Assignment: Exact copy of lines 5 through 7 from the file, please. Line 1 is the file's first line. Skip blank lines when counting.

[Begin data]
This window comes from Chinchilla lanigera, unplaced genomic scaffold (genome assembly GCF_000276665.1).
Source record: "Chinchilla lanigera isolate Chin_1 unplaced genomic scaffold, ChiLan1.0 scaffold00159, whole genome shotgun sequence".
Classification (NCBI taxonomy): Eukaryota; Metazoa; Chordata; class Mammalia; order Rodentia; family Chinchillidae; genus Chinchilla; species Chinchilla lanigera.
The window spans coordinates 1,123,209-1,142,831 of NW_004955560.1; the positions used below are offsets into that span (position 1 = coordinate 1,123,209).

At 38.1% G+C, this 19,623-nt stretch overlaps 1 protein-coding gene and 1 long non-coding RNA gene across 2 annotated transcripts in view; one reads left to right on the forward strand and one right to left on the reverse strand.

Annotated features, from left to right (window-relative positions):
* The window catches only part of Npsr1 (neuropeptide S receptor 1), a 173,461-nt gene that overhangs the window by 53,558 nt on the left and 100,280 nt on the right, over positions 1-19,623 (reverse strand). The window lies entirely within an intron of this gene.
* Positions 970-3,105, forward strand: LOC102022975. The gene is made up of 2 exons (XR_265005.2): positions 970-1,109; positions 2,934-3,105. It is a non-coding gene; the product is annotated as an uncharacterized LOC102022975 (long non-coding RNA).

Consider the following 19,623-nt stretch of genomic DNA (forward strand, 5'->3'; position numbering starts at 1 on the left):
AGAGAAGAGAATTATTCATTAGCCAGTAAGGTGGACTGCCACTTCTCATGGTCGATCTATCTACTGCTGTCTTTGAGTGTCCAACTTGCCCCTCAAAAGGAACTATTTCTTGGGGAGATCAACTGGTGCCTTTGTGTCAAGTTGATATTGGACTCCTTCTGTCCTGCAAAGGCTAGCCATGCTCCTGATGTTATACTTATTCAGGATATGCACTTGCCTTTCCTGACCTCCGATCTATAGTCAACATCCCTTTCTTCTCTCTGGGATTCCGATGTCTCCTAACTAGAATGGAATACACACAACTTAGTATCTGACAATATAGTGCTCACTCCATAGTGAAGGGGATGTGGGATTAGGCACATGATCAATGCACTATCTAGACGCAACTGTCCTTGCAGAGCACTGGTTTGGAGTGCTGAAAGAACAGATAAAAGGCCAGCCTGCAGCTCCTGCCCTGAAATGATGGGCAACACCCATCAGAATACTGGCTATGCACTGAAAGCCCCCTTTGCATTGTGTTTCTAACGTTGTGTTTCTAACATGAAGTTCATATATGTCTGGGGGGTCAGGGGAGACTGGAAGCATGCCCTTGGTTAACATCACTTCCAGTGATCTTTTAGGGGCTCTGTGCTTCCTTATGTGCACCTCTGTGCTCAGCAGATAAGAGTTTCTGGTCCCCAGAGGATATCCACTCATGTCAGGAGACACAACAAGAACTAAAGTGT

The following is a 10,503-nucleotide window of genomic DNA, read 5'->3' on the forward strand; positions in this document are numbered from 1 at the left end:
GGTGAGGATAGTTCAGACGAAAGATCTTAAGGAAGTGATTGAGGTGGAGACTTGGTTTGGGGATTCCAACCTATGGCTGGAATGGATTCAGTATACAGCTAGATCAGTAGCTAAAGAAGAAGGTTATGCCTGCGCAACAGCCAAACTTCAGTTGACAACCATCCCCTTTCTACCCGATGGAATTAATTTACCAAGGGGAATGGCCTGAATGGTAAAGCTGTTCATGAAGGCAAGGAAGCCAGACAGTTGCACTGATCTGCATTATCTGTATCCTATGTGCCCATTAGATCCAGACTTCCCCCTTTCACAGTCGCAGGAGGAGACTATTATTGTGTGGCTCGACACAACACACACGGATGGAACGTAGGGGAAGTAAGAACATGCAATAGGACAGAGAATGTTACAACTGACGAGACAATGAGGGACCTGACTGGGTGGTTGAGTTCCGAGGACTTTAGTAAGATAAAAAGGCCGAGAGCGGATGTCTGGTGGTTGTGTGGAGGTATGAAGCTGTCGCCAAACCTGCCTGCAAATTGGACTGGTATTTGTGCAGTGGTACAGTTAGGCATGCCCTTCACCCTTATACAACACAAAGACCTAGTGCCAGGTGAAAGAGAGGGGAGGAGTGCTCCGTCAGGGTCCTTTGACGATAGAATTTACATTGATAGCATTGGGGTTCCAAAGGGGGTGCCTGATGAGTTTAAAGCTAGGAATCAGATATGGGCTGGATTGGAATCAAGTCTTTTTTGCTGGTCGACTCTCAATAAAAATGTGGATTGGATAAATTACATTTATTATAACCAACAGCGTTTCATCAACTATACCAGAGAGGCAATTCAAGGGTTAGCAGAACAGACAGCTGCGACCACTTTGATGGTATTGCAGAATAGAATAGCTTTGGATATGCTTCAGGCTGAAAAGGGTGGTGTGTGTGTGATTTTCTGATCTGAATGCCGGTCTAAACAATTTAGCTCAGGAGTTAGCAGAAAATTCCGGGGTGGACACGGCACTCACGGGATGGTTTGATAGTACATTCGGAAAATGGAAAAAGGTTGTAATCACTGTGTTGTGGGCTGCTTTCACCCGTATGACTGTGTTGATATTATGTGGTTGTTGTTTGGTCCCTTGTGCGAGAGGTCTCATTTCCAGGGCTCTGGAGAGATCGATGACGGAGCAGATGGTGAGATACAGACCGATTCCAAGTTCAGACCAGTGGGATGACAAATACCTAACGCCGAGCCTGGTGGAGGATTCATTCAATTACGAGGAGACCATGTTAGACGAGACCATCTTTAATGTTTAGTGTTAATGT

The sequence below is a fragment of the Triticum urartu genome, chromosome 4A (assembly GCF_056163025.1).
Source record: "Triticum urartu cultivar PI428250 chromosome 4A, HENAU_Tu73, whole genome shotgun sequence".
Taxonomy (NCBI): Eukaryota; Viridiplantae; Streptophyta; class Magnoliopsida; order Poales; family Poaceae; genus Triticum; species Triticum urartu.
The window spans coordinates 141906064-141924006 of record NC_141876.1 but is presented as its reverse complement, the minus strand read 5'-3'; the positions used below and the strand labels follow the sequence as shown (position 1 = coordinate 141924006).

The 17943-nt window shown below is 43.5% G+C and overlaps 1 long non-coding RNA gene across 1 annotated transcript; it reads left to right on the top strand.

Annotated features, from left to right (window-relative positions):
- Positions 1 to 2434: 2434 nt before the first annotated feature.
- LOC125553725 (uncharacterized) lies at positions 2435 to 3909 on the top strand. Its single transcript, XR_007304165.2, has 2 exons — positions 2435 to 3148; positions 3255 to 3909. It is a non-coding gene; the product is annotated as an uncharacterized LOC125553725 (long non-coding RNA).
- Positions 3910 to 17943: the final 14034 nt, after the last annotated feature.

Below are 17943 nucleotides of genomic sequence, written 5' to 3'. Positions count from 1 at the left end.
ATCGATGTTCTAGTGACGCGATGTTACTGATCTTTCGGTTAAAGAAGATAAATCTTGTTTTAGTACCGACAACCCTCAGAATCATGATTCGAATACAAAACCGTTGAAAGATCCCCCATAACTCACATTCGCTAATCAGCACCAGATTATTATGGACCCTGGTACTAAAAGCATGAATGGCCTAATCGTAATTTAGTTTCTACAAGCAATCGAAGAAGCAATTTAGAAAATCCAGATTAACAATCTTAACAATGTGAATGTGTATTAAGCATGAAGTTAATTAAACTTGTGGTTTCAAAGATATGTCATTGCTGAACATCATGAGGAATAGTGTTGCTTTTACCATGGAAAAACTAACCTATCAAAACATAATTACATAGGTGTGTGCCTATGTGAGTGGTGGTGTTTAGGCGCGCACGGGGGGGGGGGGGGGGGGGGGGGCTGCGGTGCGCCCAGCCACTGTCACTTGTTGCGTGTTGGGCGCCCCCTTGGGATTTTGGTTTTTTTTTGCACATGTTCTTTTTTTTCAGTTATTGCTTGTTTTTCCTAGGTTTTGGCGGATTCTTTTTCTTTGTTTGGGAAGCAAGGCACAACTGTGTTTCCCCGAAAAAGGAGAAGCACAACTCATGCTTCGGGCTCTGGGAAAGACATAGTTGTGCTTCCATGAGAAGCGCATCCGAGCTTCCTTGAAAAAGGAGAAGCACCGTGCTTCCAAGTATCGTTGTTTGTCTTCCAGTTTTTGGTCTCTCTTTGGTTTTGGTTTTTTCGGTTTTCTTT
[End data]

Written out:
At 38.1% G+C, this 19,623-nt stretch overlaps 1 protein-coding gene and 1 long non-coding RNA gene across 2 annotated transcripts in view; one reads left to right on the forward strand and one right to left on the reverse strand.

Annotated features, from left to right (window-relative positions):
* The window catches only part of Npsr1 (neuropeptide S receptor 1), a 173,461-nt gene that overhangs the window by 53,558 nt on the left and 100,280 nt on the right, over positions 1-19,623 (reverse strand). The window lies entirely within an intron of this gene.